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The Wonderful World of Medicinal Mushrooms: Fungi

They grow in the dirt and spread about trees with an appearance that usually turns off those they come in contact with. Fungus is not often looked to as the first line of treatment in medicine, however , become familiar with the different options and you may find a new remedy to seriously consider, such as the caterpillar fungus or the shitake mushroom.

Caterpillar Fungus

The caterpillar fungus is actually a parasite that thrives on the caterpillar (hence the name) of the oriental moth. When following traditional remedies, the dead larva was included, yet today, Westerners grow the fungus on grain. In the past, adding the fungus to dishes with duck made a tonic for energy. It was meant to increase its potency, which was then used to strengthen the lungs and kidneys.

The fungus is seen as a treatment for persistent coughs, asthma, bronchitis, and other diseases of the lungs. In China, the fungus is still added to duck soup (and sometimes chicken) to treat an unbalanced menstruation. The tonic also combats weakness and exhaustion. A recommended dosage is one gram of extract taken two times per day.

Shitake Mushroom

When it comes to the most commonly produced mushroom in the world, the shitake takes the #2 position, where research suggests that that the it is able to produce a rather effective tonic for the immune system. With strong anti-viral properties, the mushroom has been used to combat a host of conditions, including polio, the measles, mumps, and even herpes simplex.

Shitake is often added to cooking dishes to awaken the immune system. It has also proven to work against the common cold, influenza, and other viral infections that attack the body. Patients following a diet to treat cancer may also add shitake to their diet. Unlike other fungal selections, shitake possesses the power to battle against yeast infections. A recommended dosage for this mushroom when using as a treatment is 15 grams of dried mushroom taken on a daily basis.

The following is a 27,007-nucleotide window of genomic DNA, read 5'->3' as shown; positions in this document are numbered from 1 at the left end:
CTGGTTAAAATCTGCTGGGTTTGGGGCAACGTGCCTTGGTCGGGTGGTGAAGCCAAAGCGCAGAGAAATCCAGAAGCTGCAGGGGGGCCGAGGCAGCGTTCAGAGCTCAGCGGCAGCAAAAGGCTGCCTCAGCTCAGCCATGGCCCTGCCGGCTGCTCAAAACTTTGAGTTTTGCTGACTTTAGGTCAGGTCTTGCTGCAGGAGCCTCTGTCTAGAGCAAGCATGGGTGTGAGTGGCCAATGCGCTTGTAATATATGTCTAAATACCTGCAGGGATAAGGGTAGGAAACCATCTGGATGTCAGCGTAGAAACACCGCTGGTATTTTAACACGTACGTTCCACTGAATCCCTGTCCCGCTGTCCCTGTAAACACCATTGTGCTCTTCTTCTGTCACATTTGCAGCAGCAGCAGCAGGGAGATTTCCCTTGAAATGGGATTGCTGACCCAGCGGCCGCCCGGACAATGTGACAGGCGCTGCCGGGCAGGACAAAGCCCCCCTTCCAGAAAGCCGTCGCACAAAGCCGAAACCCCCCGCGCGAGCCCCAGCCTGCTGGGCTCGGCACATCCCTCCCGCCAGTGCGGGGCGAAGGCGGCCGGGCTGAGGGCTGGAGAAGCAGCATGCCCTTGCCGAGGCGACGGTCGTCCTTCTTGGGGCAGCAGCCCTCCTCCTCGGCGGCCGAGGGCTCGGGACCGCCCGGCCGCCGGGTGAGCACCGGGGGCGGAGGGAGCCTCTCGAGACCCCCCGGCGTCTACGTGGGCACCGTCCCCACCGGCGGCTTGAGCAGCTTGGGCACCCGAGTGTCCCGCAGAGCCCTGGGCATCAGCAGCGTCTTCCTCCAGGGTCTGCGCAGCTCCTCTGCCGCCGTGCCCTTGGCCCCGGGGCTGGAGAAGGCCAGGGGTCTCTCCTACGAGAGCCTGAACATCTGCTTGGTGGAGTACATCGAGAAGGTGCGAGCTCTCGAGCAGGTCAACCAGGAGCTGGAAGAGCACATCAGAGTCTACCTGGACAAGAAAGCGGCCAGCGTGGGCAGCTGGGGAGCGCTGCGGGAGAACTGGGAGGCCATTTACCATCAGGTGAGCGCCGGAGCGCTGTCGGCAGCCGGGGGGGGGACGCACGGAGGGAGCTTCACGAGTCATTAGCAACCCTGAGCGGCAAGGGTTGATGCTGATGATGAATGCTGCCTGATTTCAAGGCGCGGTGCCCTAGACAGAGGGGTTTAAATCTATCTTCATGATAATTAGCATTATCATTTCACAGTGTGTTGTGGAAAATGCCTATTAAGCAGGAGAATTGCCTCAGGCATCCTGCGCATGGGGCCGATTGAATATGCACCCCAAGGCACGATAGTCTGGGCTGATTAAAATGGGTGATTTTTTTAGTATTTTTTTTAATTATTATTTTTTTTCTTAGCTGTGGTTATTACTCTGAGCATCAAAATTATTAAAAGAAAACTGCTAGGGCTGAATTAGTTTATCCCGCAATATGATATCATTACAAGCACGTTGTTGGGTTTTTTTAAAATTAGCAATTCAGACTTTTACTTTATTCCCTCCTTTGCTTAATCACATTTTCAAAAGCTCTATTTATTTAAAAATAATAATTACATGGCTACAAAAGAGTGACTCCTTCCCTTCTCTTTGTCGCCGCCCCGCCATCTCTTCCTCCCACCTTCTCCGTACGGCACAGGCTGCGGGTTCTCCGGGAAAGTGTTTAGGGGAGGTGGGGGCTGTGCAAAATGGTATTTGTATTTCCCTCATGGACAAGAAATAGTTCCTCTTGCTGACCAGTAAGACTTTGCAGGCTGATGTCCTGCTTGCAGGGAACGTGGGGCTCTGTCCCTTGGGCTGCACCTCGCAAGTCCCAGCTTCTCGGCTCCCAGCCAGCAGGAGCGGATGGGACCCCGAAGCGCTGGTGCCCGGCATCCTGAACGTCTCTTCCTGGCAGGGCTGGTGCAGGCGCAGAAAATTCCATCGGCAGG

Wild Mushrooms

The edible versions of wild mushrooms found covering the great outdoors can be used as a therapeutic approach towards curing medical concerns. A collection of Chinese medicine remedies have used wild mushrooms, such as wild porcini to treat aching bones, painful tendons, and throbbing legs. All of the treatment results are thought to take place because of the eight essential amino acids found in its composition. A wide-range of options is available for the choosing. However, chanterelles are great for those looking to boost their levels of vitamin A.

Morels are quite popular in China and are used to generate tonics for the digestive system. Rich in amino acids and B-vitamins, oyster mushrooms are thought to fight against tumors and shows promise in lowering cholesterol levels. The above-mentioned wild mushrooms create great seasonal tonics, known to fight colds and infections.

Additional fungi used in natural treatments, includes reishi (with a history as a significant ancient tonic) and tuckahoe (popular in Native American and Chinese medicine).